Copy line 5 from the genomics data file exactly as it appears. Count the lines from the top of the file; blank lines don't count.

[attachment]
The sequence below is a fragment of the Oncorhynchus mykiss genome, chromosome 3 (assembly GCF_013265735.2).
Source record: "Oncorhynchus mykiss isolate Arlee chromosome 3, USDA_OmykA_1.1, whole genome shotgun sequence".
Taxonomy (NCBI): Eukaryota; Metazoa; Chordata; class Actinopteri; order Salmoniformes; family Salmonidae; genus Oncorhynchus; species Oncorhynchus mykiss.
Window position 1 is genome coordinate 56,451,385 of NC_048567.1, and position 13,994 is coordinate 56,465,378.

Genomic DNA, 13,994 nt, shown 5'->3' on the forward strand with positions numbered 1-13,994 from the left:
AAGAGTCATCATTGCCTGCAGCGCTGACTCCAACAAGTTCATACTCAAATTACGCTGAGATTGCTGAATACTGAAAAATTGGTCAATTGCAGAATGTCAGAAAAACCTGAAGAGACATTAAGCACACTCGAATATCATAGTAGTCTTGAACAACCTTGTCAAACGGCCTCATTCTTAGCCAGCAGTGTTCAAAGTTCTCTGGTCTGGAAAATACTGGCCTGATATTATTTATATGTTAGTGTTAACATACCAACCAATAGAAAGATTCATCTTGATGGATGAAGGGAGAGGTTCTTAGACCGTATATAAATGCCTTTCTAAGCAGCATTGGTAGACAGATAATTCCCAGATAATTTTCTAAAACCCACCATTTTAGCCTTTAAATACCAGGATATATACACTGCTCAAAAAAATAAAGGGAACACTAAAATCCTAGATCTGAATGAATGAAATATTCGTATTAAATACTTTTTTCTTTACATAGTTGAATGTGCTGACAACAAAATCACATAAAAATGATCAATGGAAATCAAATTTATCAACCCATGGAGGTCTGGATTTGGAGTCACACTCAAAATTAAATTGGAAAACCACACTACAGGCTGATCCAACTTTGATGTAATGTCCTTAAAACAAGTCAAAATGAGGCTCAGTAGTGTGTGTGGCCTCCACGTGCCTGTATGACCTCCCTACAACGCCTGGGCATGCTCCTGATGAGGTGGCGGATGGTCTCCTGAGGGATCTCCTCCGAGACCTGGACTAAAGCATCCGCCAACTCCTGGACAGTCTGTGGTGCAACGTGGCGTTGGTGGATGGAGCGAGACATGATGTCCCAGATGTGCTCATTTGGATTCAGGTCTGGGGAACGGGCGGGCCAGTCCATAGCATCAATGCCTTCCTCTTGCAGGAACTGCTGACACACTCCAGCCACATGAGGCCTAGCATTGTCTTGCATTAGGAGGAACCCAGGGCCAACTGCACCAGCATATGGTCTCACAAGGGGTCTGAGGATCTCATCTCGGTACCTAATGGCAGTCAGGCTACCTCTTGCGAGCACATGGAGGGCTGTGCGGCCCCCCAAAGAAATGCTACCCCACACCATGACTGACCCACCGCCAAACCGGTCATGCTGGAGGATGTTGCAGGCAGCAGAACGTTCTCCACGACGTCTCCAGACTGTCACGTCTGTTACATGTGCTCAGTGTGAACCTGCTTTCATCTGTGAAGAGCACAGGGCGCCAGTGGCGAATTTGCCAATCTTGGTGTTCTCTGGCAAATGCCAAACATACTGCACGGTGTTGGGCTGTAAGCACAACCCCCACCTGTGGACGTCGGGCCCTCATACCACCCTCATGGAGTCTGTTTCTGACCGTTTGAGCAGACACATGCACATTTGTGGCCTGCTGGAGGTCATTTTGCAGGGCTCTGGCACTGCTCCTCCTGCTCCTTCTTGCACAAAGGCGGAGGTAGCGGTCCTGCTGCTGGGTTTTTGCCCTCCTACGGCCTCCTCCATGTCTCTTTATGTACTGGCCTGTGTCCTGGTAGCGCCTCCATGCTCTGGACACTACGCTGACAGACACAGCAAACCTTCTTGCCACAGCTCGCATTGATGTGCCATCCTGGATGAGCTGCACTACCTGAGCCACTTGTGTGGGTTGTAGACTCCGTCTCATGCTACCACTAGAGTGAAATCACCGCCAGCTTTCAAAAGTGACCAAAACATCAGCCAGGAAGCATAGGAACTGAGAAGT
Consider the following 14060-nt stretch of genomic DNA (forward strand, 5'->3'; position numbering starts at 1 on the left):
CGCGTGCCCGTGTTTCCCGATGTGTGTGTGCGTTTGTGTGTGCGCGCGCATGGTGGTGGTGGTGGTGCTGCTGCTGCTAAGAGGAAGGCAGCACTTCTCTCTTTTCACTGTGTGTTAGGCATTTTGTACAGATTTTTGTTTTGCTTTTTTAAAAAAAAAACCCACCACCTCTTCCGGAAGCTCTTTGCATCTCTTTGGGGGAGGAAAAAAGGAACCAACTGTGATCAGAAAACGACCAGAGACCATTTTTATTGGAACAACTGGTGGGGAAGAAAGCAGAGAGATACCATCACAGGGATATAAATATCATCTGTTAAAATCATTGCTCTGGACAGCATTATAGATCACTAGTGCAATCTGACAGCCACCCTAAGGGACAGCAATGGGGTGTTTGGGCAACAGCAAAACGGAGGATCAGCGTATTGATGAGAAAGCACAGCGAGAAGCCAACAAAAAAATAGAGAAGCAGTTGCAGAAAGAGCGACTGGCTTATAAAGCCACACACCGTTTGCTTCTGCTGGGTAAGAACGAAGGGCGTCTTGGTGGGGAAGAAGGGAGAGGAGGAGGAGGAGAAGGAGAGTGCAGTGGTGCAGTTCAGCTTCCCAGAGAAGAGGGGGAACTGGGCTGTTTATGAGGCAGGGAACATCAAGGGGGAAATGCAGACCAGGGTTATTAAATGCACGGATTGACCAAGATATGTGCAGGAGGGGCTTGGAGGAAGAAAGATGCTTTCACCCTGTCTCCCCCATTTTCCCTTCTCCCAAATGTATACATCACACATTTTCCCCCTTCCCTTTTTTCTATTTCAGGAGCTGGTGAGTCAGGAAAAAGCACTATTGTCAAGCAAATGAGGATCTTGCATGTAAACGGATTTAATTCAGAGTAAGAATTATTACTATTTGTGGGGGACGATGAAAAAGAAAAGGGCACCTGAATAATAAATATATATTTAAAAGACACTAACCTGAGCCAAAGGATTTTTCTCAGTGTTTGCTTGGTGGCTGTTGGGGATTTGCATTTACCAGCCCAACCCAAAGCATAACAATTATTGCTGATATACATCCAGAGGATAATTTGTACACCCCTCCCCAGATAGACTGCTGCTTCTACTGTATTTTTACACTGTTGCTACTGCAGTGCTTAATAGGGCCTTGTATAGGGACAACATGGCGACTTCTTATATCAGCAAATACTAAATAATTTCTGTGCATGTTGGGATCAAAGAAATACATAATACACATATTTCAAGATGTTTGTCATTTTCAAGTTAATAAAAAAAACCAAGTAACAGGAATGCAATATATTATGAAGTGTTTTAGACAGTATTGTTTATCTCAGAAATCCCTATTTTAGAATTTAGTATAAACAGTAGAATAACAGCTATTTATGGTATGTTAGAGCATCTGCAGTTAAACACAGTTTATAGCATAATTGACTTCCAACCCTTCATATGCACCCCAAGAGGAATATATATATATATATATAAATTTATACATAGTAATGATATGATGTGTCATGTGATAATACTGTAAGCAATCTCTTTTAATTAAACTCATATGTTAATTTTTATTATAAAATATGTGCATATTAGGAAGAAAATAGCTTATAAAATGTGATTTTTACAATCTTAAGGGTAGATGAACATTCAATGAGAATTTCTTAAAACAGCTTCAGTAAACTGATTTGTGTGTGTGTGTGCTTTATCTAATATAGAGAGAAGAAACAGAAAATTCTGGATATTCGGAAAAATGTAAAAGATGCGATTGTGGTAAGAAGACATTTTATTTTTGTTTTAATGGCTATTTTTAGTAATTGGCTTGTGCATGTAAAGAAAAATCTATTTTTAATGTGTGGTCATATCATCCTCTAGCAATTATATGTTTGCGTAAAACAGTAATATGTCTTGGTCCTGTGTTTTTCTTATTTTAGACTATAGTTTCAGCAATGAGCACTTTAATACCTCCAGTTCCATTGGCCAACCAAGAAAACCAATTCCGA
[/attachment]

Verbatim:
Genomic DNA, 13,994 nt, shown 5'->3' on the forward strand with positions numbered 1-13,994 from the left: